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Verizon Redirects Typo Traffic to its Own Search Service

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[qi:004] Update: Some customers of Verizon’s (VZ) high-speed FiOS Internet Service are reporting that when they mistype a website address, they are redirected to a Verizon’s own search engine page, regardless of what they have set as default. Verizon had introduced “Advanced Web Search” in June 2007.

Cox and Earthlink (ELNK) have dabbled in similar search-jackings, and if you use Microsoft’s Internet Explorer, a mistyped URL leads you to MSN Search page. On the surface, it seems this is to save Verizon customers the hassle, but it is also a nice way for the incumbent to goose up their revenues via advertising. The ads on the site come from Yahoo (YHOO) and Ask (IAC).

Sure, they can’t beat Google, but they can game the system in their favor. Thus far, domain squatters have benefitted from mistyped web addresses, and seems like large ISPs are waking up to “money making opportunity.” If this trend spreads across the world, then pure-play search engines, especially Google have a reason to be concerned.

Verizon has an opt-out option for its Advanced Web Search service. Why make it a default – is what I ask. If they are just offering it as a helpful add-on, then make it an opt-in feature. Let the customer decide, what and where do they want to do. I have emailed Verizon to get their side of the story. Stay tuned.

Update from Verizon Spokesperson:

The industry went to this approach a couple of years ago.  Many others have similar procedures and this has become a de facto industry standard.

The money we make from ad sales on this site offsets some (probably not all) of the cost of providing it.  Nice as it is to get the cash, it’s not a significant income stream for a company like ours. Our procedure hardly makes a case that Verizon is unfairly competing with sites like Google or MSN or Yahoo that also offer search.

23 Responses to “Verizon Redirects Typo Traffic to its Own Search Service”

  1. By the way, the instructions say change the ‘Broadband Connection (Coax)’ DNS setting. However, I changed the ‘Broadband Connection (Ethernet)’ setting on mine.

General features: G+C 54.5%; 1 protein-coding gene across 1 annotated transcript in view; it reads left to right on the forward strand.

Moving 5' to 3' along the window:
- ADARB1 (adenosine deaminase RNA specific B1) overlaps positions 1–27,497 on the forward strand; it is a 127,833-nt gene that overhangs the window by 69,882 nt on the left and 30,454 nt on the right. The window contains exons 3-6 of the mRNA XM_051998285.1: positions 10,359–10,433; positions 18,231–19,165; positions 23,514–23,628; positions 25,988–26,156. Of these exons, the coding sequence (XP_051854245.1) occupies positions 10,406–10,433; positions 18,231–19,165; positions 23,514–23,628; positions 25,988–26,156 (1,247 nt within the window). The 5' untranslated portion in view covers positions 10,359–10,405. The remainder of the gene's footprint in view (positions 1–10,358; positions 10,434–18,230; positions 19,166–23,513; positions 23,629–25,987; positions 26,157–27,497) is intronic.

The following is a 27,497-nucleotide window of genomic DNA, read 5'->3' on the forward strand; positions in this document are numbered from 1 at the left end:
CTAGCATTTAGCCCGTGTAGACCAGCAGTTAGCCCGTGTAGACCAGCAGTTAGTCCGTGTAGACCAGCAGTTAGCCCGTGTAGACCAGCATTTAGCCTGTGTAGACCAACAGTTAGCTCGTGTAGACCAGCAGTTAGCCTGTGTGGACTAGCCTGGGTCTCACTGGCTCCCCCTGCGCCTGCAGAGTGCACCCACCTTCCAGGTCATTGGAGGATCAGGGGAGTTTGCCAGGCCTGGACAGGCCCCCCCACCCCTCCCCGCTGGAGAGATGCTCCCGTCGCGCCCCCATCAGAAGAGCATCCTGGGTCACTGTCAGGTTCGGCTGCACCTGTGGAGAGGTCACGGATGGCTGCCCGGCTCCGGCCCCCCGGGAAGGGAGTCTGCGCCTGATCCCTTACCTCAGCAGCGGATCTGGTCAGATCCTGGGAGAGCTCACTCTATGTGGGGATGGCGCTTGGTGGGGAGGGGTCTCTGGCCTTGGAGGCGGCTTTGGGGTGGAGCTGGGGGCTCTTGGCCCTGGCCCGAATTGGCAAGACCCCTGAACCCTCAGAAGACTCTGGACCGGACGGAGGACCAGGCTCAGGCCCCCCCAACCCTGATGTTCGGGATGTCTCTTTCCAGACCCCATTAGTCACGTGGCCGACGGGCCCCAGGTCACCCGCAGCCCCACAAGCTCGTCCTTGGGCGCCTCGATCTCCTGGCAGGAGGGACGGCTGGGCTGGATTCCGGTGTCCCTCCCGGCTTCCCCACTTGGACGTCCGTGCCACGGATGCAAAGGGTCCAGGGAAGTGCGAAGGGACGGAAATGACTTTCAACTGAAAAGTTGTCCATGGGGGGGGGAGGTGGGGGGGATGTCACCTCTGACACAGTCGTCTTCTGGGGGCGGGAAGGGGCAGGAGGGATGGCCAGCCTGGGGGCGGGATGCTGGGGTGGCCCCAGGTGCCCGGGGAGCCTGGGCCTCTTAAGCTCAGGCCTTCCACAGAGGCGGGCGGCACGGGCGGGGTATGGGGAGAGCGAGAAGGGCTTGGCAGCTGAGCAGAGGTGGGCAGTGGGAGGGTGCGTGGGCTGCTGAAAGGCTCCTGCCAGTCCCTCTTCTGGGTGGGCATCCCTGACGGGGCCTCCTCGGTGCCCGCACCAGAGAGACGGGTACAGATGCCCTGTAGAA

2. It isn’t a setting of your browser. It is a setting of your Verizon issued router, which lays the cause of problem directly at Verizon’s feet. I don’t have a websearch program on my browser and I certainly don’t need Verizon’s help in searching the web. And I’m not like “Justin” who always, perfectly types every URL perfectly every time, and thinks if you mistype a complex, non-grammatically correct URL means you can’t type. Anyway, here is how you fix it on your router, the way that fixed it for me courtesy of:

    Posts matching your search.
    How to disable Verizon DNS Assistance (

    If you’re a Verizon FiOS subscriber (or a Verizon DSL subscriber, presumably), you’ve probably noticed that if you try to visit a URL with a bogus domain (e.g., your browser will end up at a Verizon-branded, advertisement-riddled, annoying search page at “Sorry, ‘’ does not exist or is not available. But here are some completely irrelevant ads that you should click on!” No thanks, Verizon!

    I was really surprised to learn that there is actually an opt-out tutorial on here, but unfortunately the directions aren’t completely accurate. The important information is there, but the steps to configure the router are off (at least in my case).

    So, below are the steps I took to get it working on my Actiontec MI424-WR router, firmware version, hardware version A. You can check out your router specs on the ‘System Monitoring | Router Status’ page. I can’t guarantee these steps will work or even make sense on all FiOS configurations, so let that be my disclaimer. If you’re afraid of messing up your router, make a backup of your configuration file under the ‘Advanced | Configuration File’ page.

    1. Log in to your FiOS router.